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The Causes and Effects of Prohibition

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on 17 January 2014

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Transcript of The Causes and Effects of Prohibition

Prohibition And The Lead to The Mafia
Moonshine
With alcohol being illegal moonshine became extremely popular. Moonshine's were illegally made liquors and spirits. The demand for it skyrocketed with no other liquor being available, however the brewers could not meet demand. They started to produce water-downed and sugar-based liquors, very cheap and disgusting compared to previous times.
The Mafia and Organized Crime
With alcohol being illegal, the mafia took full advantage of it. They emerged in the bootlegging business and became very powerful and profitable from it.
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George Clarence “Bugs” Moran
Prohibition was thought out to be a great idea and help reduce crime in the cities, however it did the opposite. With an underground bootlegging business, the mafia grew tremendously and now had money to support any of their ideas. While the 18th amendment made the mafia rich, it reduced tax revenue for the government and eventually with the great depressions was one of the key reasons for appealing the amendment.
Congress
On December 18, 1917 the US Senate proposed the 18th amendment banning alcohol in the country. Not until January 17th, 1920 Prohibition took into effect.
The 18th amendment
Rise to Power and His Empire
In 1925, Capone became the boss when Torrio, seriously wounded in an assassination attempt, surrendered control and retired to Brooklyn. Capone had built a fearsome reputation in the ruthless gang rivalries of the period, struggling to acquire and retain “racketeering rights” to several areas of Chicago. That reputation grew as rival gangs were eliminated(killed), and the suburb of Cicero became, in effect, a fiefdom of the Capone mob. The St. Valentine’s Day Massacre on February 14, 1929, might be regarded as the culminating violence of the Chicago gang era, as seven members or associates of the “Bugs” Moran mob were machine-gunned against a garage wall by rivals posing as police. The massacre was generally ascribed to the Capone mob, although Al himself was in Florida.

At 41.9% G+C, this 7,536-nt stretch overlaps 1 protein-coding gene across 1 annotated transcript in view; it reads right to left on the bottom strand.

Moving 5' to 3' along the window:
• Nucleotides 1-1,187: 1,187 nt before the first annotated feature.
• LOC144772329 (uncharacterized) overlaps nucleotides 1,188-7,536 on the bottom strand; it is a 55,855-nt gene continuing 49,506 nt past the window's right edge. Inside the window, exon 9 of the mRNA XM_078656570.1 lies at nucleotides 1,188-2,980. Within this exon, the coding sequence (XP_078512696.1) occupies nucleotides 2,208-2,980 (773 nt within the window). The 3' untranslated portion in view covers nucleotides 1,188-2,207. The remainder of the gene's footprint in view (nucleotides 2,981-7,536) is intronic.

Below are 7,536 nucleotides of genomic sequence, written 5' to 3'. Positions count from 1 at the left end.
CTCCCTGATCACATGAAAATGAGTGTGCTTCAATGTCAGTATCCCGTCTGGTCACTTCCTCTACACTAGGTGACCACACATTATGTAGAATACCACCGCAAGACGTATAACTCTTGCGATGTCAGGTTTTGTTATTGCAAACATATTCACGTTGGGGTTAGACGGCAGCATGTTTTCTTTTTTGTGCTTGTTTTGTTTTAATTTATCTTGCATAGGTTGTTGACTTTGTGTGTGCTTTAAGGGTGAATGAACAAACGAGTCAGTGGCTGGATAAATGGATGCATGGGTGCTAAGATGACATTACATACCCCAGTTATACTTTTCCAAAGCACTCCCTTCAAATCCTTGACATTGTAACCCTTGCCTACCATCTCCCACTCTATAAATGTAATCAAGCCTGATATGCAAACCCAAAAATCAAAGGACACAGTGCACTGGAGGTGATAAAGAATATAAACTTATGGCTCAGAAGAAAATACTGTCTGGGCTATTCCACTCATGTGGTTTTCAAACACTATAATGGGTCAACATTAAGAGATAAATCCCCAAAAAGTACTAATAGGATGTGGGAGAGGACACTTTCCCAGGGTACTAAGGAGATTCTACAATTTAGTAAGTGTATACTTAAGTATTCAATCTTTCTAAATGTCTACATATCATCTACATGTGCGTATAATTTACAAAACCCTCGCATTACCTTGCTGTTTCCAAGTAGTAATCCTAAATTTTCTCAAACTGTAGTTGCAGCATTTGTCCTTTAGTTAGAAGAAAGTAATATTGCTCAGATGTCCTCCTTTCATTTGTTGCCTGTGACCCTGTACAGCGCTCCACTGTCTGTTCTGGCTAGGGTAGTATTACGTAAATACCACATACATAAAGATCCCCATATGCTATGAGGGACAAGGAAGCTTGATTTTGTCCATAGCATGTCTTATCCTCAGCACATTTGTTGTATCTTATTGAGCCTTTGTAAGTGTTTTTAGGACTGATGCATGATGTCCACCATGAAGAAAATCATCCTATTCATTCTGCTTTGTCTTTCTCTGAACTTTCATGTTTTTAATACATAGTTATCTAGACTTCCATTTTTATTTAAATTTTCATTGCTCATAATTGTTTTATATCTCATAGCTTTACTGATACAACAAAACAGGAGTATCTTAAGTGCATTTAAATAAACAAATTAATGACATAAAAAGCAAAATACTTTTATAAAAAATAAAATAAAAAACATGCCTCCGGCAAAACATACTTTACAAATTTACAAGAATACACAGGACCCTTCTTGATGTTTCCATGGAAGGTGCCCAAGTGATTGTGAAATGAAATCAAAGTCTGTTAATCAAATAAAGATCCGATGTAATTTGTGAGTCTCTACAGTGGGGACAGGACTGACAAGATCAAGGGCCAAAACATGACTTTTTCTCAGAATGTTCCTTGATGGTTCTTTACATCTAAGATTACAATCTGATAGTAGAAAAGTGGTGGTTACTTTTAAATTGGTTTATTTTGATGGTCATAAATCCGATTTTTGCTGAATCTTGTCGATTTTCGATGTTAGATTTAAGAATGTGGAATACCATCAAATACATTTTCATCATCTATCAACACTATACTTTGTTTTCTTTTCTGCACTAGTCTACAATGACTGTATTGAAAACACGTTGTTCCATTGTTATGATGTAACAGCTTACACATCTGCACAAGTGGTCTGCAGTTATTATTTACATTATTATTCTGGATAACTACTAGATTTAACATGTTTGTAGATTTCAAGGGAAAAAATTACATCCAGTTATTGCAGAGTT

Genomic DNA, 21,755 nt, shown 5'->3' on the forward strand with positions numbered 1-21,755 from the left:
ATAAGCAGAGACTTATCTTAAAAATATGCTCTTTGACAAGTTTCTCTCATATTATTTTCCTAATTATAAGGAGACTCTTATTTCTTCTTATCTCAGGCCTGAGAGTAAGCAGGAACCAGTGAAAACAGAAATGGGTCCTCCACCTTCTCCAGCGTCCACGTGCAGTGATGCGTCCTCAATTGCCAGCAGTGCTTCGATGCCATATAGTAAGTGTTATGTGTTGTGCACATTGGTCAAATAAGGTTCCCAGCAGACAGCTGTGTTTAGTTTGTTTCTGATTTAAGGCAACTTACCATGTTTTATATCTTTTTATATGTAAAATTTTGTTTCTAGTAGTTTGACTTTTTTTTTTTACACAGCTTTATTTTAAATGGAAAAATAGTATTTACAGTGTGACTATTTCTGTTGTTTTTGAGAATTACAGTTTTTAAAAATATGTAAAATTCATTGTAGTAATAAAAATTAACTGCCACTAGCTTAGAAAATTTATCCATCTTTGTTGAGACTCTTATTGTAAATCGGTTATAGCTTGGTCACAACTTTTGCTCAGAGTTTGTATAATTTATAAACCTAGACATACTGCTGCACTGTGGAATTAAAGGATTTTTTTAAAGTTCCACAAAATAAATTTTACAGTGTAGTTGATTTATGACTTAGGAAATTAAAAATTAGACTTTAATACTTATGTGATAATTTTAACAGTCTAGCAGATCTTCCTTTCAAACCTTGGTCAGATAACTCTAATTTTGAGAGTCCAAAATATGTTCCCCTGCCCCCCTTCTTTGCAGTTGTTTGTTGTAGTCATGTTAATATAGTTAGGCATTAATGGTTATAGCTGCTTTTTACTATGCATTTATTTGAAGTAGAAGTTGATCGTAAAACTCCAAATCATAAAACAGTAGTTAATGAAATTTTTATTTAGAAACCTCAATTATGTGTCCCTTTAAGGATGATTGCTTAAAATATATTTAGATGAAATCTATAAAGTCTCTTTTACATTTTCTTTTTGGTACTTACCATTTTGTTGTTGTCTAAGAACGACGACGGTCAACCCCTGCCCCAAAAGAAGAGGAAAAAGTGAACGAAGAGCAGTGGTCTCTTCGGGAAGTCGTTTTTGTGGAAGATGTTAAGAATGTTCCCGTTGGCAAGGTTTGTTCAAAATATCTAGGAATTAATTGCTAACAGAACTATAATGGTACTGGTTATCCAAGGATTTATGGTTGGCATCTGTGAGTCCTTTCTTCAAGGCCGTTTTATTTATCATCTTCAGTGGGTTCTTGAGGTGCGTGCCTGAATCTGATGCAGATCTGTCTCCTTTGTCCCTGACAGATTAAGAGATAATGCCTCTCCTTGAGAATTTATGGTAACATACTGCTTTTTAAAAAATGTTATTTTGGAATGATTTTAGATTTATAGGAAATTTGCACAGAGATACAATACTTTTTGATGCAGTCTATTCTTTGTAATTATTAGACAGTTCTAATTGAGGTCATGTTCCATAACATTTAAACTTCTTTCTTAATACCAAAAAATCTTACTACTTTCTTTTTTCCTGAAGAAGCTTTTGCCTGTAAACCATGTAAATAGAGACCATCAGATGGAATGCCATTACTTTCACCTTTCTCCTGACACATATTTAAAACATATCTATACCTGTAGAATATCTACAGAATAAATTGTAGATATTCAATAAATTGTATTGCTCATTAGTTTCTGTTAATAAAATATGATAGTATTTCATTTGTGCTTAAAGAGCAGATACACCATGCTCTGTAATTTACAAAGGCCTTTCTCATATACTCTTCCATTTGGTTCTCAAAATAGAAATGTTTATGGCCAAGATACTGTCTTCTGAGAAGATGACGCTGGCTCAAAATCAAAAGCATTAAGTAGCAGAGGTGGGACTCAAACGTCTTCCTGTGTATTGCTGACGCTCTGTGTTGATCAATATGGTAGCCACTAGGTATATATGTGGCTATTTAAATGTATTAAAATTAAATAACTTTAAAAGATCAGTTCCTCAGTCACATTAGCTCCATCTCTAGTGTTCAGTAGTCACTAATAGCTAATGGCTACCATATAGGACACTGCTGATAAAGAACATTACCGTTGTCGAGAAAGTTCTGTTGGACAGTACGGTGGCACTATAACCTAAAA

Downfall
Prohibition was put into law to try and decrease the amount of crime but instead rapidly increased creating huge mafia influences around the country.
Prohibition
While the manufacture, importation, sale, and transport of alcohol was illegal in the United States, Section 29 of the Volstead Act allowed of wine and cider to be made from fruit at home, but not beer. Up to 200 gallons of wine and cider per year could be made, and some vineyards grew grapes for home use. The Act did not prohibit consumption of alcohol. So, many Americans stockpiled alcohol in 1919 before the law was taken into effect.
Al Capone
Capone was born to an Italian immigrant family in Brooklyn, New York in 1899, Al Capone quit school after the sixth grade and associated with a notorious street gang, becoming accepted as a member. Johnny Torrio was the street gang leader and among the other members was Lucky Luciano, who would later attain his own notoriety. About 1920, at Torrio’s invitation, Capone joined Torrio in Chicago where he had become an influential lieutenant in the Colosimo mob
Al Capone
The Tommy Gun was made famous by Capone and other notorious Mobsters
The US Treasury Department were developing evidence on tax evasion charges on Al Capone among others. Capone was found guilty in 1931 and sentenced to 11 years in prison. He served the majority of his tenure at the notorious Alcatraz prison. After his release, he never returned to Chicago and suffered from syphilis until his death in 1947.
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